dice shaker was made at Giles Weather Station on the edge
of the Gibson Desert in Central Australia in 1968.
Giles is located at 24 37.00 S 126 18.52 E in Google Earth.
map records the author's travels with Adastra.
Giles Weather Station is circled in blue.
The dice go back even further than the shaker but my memory, sadly,
does not. I think they came with me from England in 1966 which
would mean that they bounced around at least on the Wardroom bar
in HMS Centaur but I cannot be certain of this.
The shaker was made by Andy Ralla (who was Spanish and insisted
on the correct pronunciation - It's Rallyar Alex, Rallyyaaar!!)
Andy was the maintenance engineer at Giles and he turned the shaker
on the big lathe they had in the workshop. He used an old and
seasoned piece of Mulga wood and it has never cracked despite
the many changes of atmospheric conditions it has been through.
Andy was a lovely guy - tough and independent and a great story
teller. He also played the accordion. The photo below shows him
in our tent in the campsite at Giles on a bitterly cold desert
night with our makeshift stove glowing red hot.
Poker dice is similar to the game that is played with cards. The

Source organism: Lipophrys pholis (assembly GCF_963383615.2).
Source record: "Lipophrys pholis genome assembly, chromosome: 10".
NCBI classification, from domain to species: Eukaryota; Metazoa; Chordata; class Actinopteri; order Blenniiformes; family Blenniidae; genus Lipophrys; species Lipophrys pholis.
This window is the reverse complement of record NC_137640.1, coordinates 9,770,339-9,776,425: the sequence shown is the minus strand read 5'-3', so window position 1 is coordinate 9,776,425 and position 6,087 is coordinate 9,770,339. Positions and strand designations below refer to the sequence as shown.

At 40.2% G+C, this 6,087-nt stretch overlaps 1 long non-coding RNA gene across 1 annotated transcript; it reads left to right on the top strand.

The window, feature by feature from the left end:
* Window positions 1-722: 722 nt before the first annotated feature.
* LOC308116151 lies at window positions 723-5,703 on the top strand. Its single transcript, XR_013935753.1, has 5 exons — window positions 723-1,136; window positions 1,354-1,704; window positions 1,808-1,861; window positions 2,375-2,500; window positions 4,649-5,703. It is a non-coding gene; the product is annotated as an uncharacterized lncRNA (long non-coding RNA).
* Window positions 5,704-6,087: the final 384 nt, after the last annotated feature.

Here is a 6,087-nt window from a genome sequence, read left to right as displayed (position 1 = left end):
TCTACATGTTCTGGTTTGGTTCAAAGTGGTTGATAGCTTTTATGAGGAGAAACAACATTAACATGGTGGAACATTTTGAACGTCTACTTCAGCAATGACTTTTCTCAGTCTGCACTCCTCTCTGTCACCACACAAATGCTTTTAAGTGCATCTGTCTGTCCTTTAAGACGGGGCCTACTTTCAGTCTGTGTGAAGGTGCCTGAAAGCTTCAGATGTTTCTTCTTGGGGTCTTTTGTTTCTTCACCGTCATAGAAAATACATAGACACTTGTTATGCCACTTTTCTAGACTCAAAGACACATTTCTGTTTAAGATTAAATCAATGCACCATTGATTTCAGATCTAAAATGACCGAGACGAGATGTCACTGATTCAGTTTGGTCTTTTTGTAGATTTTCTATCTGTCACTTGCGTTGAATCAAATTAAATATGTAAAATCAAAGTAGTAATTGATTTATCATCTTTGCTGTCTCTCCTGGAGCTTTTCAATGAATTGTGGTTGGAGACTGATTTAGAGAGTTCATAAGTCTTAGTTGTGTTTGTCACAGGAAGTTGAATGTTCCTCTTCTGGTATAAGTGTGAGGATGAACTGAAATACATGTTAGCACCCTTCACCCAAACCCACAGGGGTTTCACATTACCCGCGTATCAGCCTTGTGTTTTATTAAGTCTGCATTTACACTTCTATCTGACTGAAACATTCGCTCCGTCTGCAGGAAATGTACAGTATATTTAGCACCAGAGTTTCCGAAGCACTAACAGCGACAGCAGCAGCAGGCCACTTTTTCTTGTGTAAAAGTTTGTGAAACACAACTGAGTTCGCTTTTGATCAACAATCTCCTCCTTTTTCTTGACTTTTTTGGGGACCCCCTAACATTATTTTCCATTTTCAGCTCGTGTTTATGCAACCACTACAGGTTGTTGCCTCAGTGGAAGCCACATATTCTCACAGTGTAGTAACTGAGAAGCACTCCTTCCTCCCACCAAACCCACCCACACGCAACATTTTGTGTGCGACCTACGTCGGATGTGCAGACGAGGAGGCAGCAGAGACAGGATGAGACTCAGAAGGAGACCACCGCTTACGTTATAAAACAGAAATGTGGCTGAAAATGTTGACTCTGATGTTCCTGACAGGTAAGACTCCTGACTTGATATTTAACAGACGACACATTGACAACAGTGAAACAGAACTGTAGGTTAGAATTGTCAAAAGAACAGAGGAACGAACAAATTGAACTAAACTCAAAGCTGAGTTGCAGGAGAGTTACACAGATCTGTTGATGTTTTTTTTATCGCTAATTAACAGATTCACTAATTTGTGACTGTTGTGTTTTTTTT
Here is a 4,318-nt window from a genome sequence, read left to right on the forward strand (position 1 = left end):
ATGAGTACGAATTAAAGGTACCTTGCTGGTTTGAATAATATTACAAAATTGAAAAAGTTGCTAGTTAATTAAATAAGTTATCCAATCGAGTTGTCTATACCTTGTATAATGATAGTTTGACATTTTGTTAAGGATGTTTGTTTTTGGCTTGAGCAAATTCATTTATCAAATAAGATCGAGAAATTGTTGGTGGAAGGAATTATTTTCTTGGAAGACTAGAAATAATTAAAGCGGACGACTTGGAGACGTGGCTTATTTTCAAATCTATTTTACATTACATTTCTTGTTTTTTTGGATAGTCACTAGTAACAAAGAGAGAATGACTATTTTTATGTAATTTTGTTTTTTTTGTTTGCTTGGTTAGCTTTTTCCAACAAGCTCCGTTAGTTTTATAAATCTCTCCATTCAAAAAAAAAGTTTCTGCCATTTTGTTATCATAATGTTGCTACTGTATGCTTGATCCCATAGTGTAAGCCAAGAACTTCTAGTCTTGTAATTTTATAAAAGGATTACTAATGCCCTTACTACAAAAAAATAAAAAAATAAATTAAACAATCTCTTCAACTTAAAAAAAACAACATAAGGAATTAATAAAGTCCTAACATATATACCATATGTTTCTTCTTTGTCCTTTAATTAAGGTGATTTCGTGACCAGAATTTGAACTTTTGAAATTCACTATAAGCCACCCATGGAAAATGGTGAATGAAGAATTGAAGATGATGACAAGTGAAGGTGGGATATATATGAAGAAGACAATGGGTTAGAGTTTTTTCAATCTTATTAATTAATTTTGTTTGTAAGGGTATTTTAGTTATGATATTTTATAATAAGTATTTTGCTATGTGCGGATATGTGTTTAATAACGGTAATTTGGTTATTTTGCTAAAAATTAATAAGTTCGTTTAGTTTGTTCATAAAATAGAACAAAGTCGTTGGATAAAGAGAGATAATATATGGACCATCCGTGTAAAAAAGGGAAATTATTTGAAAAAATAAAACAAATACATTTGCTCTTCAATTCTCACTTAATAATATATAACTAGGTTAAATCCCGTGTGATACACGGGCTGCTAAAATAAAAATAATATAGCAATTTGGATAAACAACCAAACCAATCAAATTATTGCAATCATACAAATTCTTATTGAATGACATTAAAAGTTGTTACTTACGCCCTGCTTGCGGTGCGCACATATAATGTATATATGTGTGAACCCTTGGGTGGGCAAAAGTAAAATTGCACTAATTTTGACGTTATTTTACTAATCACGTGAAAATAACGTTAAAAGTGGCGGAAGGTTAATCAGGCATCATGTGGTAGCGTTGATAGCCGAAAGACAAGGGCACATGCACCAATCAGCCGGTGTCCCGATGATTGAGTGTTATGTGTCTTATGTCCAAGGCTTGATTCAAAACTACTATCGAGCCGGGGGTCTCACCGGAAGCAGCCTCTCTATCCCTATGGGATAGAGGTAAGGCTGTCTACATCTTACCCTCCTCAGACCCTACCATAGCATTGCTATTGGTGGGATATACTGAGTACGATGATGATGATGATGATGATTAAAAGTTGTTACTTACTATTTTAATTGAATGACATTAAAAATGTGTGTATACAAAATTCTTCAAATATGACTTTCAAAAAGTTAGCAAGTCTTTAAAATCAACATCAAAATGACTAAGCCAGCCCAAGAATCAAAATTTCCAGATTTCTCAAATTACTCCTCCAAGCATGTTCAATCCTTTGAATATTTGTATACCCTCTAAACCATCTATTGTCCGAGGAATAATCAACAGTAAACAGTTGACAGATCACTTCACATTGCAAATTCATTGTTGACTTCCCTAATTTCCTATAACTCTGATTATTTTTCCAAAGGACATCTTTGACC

dice are shaken in the open and the goal is to build the best
combination with up to 3 throws. The first throw includes all
5 dice but for the second or third, the player is permitted to
select which or all of the 5 dice to throw. Calculating the odds
is a lot simpler than with a pack of 52 cards and the owner of
the lowest combination would buy the drinks.
There is a variant called Liar Dice which is the version we played
and much more fun. The first player throws all 5 dice but so that
the other players can't see the dice. S/he then covers the dice
with the shaker and makes a call, truthful or otherwise and slides
the shaker along the bar to the next player who can then accept
the call or lift the shaker. If the call is accepted, the accepting
player looks at the dice but keeps them hidden and may then throw
any selected number of dice, again hidden from the other players,
but must make a higher call to the next player and so on until
someone lifts the shaker . If the shaker is lifted and the exposed
combination is lower than the call, the caller loses and buys
the drinks. If it is equal or better, the lifter loses. There
are lots of opportunities for ganging up on the inexperienced
and for subtle calls and deception but turning the dice with the
finger is cheating.
Mike Wood and I thought we were the Adastra champions whenever
we happened to be in a bar together and playing with others. Playing
against each other required exquisite levels of deviousness and
facial control. I can still hear Mike's disgusted roar when -
very occasionally - he lost.
The shaker and its dice were very busy in Adastra days but they
then sat on a shelf at home while I was at University and until
I bought my boat, Berrimlla in 1993. They have sailed with
us ever since, so they have done a lot of Sydney - Hobart and
Lord Howe Island races and have been round the world twice, via
both Cape Horn and the Northwest Passage. There were also a couple
of Fastnet races in England. You can see the wear on the rim -
an indicator perhaps of distance travelled along the bars of the